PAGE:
Staff Publications

Staff Publications

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    'Staff publications' is the digital repository of Wageningen University & Research

    'Staff publications' contains references to publications authored by Wageningen University staff from 1976 onward.

    Publications authored by the staff of the Research Institutes are available from 1995 onwards.

    Full text documents are added when available. The database is updated daily and currently holds about 240,000 items, of which 72,000 in open access.

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Record number 434947
Title An investigation into the chemical composition of alternative invertebrate prey
Author(s) Oonincx, D.G.A.B.; Dierenfeld, E.S.
Source Zoo Biology 31 (2012)1. - ISSN 0733-3188 - p. 40 - 54.
DOI https://doi.org/10.1002/zoo.20382
Department(s) Laboratory of Entomology
PE&RC
Publication type Refereed Article in a scientific journal
Publication year 2012
Keyword(s) iron storage disease - nutrient composition - tenebrio-molitor - beta-carotene - nutrition - insects - birds - food - arthropods - conversion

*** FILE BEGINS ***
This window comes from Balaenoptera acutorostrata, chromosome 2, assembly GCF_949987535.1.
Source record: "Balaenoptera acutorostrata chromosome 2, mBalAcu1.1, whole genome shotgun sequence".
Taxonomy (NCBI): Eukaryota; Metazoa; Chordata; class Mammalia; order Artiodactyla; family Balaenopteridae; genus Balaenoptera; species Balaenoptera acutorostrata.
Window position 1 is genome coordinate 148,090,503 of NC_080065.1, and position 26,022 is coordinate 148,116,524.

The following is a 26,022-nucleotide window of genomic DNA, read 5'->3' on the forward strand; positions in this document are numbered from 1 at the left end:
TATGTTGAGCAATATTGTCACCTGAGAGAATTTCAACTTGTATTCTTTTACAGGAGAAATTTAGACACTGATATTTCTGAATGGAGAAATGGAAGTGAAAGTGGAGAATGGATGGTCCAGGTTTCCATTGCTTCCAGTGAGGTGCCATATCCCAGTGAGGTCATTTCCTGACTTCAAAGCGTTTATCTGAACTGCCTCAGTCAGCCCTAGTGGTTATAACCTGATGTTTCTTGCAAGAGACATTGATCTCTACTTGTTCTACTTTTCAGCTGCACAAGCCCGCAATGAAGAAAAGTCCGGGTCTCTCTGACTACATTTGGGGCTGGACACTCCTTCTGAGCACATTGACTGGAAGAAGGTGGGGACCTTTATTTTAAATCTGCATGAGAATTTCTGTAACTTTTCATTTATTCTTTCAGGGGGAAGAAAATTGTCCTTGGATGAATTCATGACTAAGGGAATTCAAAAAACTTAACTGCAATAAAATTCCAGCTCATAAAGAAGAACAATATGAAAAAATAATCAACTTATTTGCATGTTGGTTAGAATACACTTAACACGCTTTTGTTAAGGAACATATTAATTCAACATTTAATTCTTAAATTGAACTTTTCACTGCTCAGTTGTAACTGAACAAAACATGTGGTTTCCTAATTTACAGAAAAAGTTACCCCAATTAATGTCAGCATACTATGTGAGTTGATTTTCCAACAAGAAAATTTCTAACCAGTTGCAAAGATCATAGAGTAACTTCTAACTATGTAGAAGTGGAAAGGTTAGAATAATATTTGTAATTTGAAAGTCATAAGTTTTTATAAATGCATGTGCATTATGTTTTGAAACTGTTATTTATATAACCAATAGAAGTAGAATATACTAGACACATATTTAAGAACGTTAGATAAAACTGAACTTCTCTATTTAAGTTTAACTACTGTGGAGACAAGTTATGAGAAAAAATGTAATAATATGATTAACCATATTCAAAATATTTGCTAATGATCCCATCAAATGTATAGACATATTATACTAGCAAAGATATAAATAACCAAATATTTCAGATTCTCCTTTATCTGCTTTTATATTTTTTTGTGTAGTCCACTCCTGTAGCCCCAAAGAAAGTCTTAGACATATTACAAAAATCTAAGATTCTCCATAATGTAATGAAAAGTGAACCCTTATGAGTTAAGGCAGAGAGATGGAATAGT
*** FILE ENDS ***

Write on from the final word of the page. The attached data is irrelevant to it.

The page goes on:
Abstract The aim of this study was to determine the chemical composition of eight invertebrate species and evaluate their suitability as alternative prey. The species selected were rusty red cockroaches (Blatta lateralis), six-spotted cockroaches (Eublaberus distanti), Madagascar hissing cockroaches (Gromphadorhina portentosa), fruit flies (Drosophila melanogaster), false katydids (Microcentrum rhombifolium), beetles of the mealworm (Tenebrio molitor), and superworm beetles (Zophobas morio), as well as woodlice (Porcellio scaber). Dry matter (DM), crude protein, crude fat, neutral detergent fiber, acid detergent fiber, ash, macro and trace minerals, vitamins A and E, and carotenoid concentrations were quantified. Significant differences were found between species. Crude protein content ranged from 38 to 76% DM, fat from14 to 54% DM, and ash from 2 to 8% DM. In most species, calcium:phosphorus was low (0.08-0.30:1); however, P. scaber was an exception (12:1) and might prove useful as a dietary source of calcium for insectivores. Vitamin E content was low for most species (6-16¿mg/kg DM), except for D. melanogaster and M. rhombifolium (112 and 110¿mg/kg DM). The retinol content, as a measure of vitamin A activity, was low in all specimens, but varied greatly among samples (0.670-886¿mg/kg DM). The data presented can be used to alter diets to better suit the estimated requirements of insectivores in captivity. Future research on the topic of composition of invertebrate prey species should focus on determination of nutrient differences owing to species, developmental stage, and diet.
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